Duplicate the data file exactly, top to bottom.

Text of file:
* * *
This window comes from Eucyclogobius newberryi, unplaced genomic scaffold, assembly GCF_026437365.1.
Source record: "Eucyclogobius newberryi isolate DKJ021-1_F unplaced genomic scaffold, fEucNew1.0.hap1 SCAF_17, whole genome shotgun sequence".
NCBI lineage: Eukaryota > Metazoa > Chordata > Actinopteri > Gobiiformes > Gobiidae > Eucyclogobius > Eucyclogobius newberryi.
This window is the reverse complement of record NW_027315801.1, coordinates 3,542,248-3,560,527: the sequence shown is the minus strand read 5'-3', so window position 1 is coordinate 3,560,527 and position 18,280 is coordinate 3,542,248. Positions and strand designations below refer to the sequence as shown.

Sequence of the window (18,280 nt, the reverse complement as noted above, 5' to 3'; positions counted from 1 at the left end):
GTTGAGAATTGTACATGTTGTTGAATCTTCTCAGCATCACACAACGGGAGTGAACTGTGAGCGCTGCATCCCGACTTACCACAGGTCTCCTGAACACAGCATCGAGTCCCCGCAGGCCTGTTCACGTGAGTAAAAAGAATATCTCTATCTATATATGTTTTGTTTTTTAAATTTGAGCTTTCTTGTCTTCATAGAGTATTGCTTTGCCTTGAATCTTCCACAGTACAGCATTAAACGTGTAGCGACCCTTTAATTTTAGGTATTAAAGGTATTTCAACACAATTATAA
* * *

This window comes from Eucyclogobius newberryi, unplaced genomic scaffold, assembly GCF_026437365.1.
Source record: "Eucyclogobius newberryi isolate DKJ021-1_F unplaced genomic scaffold, fEucNew1.0.hap1 SCAF_17, whole genome shotgun sequence".
NCBI lineage: Eukaryota > Metazoa > Chordata > Actinopteri > Gobiiformes > Gobiidae > Eucyclogobius > Eucyclogobius newberryi.
This window is the reverse complement of record NW_027315801.1, coordinates 3,542,248-3,560,527: the sequence shown is the minus strand read 5'-3', so window position 1 is coordinate 3,560,527 and position 18,280 is coordinate 3,542,248. Positions and strand designations below refer to the sequence as shown.

Sequence of the window (18,280 nt, the reverse complement as noted above, 5' to 3'; positions counted from 1 at the left end):
GTTGAGAATTGTACATGTTGTTGAATCTTCTCAGCATCACACAACGGGAGTGAACTGTGAGCGCTGCATCCCGACTTACCACAGGTCTCCTGAACACAGCATCGAGTCCCCGCAGGCCTGTTCACGTGAGTAAAAAGAATATCTCTATCTATATATGTTTTGTTTTTTAAATTTGAGCTTTCTTGTCTTCATAGAGTATTGCTTTGCCTTGAATCTTCCACAGTACAGCATTAAACGTGTAGCGACCCTTTAATTTTAGGTATTAAAGGTATTTCAACACAATTATAA